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Launching with isolated thunderstorms predicted

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sam_midkiff

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I am hoping to have a launch tomorrow afternoon/early evening with some scouts working on the Space Exploration merit badge, and the forecast calls for isolated thunderstorms with a 30% chance of precipitation. In Indiana, 30% chance of precipitation means that likely there will be no rain. My worry, however, is precipitating a lightning strike by firing a rocket into a cloud and having the exhaust provide a path for the lightning to follow. Is this a reasonable worry? FWIW, the rockets will be Alphas on A and B engines.

If we are seeing lightning before launching, I plan to just try again another day, so I am worried about the case where there is no visible electrical activity.

Thanks,

Sam
 

RocketsNorth

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Sam I would say err on the side of caution and don't launch period.
In my part of the continent we had a mother and 2 small boys nearly killed couple of weeks ago when lighting struck near them. The day was overcast but there was no storm activity in the area....
Here's the link http://thestar.com/article/680181
Fate was on their side and they all recovered. :2:
 

Zeus-cat

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I would seriously doubt that rocket exhaust is conductive, so the likelyhood of lightning hitting a rocket and coming down the exhaust trail is nearly nil. However, you should not be standing around in a field where you are the tallest thing around if there is lightning activity nearby.

You would be OK to launch if one of the scouts is freakishly tall and you are rather short. Just kidding - stay inside during storms.

By the way, it is rather complicated, but lightning doesn't just come down from the clouds; it also goes up from the ground. You shouldn't be outside messing with steel launch rods and launch controller wiring during electrical storms.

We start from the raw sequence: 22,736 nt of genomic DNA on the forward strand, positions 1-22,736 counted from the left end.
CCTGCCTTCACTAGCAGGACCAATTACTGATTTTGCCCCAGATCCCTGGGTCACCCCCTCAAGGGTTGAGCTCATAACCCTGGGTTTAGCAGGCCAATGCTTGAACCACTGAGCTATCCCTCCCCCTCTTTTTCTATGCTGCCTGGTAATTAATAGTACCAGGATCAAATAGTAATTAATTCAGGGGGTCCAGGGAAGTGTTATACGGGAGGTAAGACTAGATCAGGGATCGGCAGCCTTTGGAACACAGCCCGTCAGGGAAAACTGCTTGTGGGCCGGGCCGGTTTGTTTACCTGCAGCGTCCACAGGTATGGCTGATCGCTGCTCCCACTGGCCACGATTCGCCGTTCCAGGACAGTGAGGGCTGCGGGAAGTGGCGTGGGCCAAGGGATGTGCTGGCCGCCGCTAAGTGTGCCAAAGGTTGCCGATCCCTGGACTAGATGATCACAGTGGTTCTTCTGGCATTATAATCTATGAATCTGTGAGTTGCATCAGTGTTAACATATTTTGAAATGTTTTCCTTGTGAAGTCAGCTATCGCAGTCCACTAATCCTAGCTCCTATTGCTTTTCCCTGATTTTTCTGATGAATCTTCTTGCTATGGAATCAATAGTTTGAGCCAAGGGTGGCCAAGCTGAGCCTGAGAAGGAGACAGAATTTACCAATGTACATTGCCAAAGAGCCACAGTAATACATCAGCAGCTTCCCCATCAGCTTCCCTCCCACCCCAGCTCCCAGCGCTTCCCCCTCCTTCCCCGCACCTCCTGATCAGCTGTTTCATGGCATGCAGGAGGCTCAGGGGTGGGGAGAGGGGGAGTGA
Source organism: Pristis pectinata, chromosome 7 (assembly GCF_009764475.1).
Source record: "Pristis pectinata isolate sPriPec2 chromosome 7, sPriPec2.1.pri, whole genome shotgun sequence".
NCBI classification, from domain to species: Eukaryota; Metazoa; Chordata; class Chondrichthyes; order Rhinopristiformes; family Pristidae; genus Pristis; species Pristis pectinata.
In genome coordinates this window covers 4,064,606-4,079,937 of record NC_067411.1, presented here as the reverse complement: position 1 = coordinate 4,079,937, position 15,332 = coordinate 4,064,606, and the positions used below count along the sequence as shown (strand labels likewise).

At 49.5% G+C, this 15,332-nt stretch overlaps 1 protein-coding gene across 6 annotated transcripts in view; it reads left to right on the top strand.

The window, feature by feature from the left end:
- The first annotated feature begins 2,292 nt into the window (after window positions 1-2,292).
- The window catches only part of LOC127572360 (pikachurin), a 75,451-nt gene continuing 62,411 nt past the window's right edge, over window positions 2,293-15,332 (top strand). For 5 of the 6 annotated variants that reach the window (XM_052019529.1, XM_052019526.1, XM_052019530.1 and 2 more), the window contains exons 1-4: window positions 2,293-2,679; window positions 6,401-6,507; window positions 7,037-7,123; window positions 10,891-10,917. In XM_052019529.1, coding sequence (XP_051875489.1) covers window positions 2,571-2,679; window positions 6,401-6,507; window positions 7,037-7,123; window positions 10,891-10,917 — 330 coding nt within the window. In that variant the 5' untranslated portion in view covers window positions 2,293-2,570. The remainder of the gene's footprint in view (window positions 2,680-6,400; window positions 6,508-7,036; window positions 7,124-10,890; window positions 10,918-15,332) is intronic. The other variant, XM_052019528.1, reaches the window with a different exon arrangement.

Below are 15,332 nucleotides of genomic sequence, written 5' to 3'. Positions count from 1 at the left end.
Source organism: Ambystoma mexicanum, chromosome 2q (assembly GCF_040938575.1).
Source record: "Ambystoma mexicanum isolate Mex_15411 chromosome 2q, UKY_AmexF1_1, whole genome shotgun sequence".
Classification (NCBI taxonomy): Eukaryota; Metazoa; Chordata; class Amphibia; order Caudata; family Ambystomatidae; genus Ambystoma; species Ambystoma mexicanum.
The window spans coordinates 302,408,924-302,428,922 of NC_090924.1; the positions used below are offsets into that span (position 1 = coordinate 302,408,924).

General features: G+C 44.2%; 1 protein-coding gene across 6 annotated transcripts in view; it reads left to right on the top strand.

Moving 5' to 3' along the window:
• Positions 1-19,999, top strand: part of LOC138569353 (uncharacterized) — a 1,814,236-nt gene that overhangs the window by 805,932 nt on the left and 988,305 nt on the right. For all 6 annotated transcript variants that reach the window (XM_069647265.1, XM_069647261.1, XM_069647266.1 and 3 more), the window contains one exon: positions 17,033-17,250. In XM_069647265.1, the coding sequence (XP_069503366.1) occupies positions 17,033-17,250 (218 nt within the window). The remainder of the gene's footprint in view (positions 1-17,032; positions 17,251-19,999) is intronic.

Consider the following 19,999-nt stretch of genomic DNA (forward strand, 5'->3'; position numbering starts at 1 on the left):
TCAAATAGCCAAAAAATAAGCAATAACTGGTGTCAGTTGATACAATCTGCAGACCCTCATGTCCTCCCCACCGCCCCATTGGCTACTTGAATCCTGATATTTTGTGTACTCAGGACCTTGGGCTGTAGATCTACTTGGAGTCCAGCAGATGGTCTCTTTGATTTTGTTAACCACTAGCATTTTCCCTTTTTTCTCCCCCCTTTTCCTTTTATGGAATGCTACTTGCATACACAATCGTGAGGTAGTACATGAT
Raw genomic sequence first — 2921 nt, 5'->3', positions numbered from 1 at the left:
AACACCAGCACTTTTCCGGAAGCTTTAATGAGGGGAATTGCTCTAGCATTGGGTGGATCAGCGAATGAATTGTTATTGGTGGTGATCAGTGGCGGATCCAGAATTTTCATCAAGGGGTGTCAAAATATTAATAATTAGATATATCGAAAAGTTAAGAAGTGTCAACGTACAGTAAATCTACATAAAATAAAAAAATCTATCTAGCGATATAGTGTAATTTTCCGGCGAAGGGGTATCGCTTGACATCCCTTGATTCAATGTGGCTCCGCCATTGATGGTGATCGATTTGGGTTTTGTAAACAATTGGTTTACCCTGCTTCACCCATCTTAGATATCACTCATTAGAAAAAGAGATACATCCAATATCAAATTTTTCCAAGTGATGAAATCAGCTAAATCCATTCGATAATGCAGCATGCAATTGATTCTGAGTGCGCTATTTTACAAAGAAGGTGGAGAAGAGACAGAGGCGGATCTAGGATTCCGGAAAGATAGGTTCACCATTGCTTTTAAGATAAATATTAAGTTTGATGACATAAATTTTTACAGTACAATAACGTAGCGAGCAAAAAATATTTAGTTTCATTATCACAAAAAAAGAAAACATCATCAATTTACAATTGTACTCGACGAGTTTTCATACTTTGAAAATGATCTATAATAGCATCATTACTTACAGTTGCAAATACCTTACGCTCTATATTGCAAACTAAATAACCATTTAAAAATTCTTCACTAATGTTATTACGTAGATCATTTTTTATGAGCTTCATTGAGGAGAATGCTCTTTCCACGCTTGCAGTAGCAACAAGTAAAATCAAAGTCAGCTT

dedleytedley

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I recall seeing a video feature about an institute located in Florida devoted to the study of lightning. They used rockets equipped with spools of fine stainless wire to induce lightning strikes when fired into thunderheads. It was explained that the wire only induced the electrical flow and most of the charge was carried by the air. Lightning is tricky stuff and often takes EVERY path possible.
When I was a child our 60 foot tv antenna was hit by lightning. Most of the charge must have gone straight into the ground but lightning jumped from the tower attached to our house to the steel beam supporting the brick over my window, blasted the plaster off the inside of the wall at the ends of the beam, and traveled across the room to hit the brass frame of my globe. The bolt fried our tv as well on the main floor.
When I was working with seismic charges any sight of lightning or sound of thunder required us to stop working and put all caps or sticks into the magazine. Sometimes lightning will travel for miles from a cloud giving us the phrase "a bolt from the blue".
Has anyone heard of a hobby rocket/lightning incident? Ted
 

Micromeister

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First:
WE are NEVER to launch a model rocket into clouds Period. It voilates the safety code.

As the group leader it's your responsiblily to know the expected altitude of the models your scouts will be flying and more important the cloud deck ceiling in the area your flying. That info is all to easy to obtain from the internet weather and avaition weather sites.

Also good to remember; If you can HEAR thunder you CAN be hit by lighting. In our neck of the woods we recently had a young man killed by a lighting strike from a far off distant approaching storm. Another boy standing close was also injured but thankfully survived.

That said as an Old Scoutmaster and Eagle; the Scout motto is Be Prepared. If storms and low clouds are likely, Safety says don't do it, postpone for a better flying day.... Space Exploration MB flights can wait another week.
 
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RangerStl

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After a Lightning bolt travels through 5 miles of air, the only better insulator being a vacuum, whether or not your rocket exhaust is conductive is not an issue.